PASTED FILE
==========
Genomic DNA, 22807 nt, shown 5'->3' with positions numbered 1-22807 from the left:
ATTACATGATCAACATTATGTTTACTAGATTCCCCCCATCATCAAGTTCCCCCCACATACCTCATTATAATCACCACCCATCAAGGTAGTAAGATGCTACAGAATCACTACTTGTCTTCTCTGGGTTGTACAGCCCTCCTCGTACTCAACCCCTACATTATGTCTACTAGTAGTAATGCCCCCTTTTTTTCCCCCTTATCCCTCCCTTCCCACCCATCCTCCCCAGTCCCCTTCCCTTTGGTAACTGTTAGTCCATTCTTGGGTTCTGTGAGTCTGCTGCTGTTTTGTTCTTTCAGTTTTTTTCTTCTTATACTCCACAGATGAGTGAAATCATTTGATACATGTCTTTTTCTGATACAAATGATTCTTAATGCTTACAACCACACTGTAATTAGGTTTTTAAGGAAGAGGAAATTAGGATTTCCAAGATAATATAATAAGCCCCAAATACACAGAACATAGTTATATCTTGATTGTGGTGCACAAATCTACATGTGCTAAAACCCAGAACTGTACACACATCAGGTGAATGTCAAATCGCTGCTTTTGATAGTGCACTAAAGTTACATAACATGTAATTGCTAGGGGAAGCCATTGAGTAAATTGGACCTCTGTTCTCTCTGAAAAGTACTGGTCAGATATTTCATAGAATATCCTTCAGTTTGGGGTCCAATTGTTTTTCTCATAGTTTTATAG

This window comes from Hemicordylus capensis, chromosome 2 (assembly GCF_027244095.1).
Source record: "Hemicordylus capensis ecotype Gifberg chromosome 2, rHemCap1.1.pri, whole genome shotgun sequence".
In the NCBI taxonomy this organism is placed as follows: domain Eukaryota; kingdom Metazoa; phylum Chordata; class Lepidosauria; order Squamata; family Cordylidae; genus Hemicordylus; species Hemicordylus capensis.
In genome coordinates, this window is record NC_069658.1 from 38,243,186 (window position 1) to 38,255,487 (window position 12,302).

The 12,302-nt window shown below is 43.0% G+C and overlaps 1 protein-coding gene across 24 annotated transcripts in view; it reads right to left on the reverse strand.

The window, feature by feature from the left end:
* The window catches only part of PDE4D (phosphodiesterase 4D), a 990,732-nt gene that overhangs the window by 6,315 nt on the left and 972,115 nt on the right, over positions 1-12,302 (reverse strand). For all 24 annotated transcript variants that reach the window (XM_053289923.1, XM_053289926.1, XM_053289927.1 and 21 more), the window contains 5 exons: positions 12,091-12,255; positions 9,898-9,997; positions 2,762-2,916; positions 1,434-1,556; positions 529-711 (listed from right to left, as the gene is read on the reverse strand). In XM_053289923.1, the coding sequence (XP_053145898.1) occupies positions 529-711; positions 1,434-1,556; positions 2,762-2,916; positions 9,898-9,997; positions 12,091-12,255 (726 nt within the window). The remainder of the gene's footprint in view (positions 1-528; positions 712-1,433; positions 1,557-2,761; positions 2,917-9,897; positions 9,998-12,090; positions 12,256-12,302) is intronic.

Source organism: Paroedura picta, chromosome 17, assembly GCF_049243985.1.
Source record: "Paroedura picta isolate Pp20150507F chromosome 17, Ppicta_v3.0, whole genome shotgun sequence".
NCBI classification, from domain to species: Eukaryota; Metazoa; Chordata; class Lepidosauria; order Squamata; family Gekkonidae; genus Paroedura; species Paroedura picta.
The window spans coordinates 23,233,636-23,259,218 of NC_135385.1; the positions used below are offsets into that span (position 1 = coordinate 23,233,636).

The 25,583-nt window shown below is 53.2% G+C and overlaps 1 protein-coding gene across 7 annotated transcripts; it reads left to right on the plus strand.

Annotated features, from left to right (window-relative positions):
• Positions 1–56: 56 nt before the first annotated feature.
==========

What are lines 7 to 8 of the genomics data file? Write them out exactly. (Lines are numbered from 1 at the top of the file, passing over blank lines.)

The 12,302-nt window shown below is 43.0% G+C and overlaps 1 protein-coding gene across 24 annotated transcripts in view; it reads right to left on the reverse strand.

The window, feature by feature from the left end: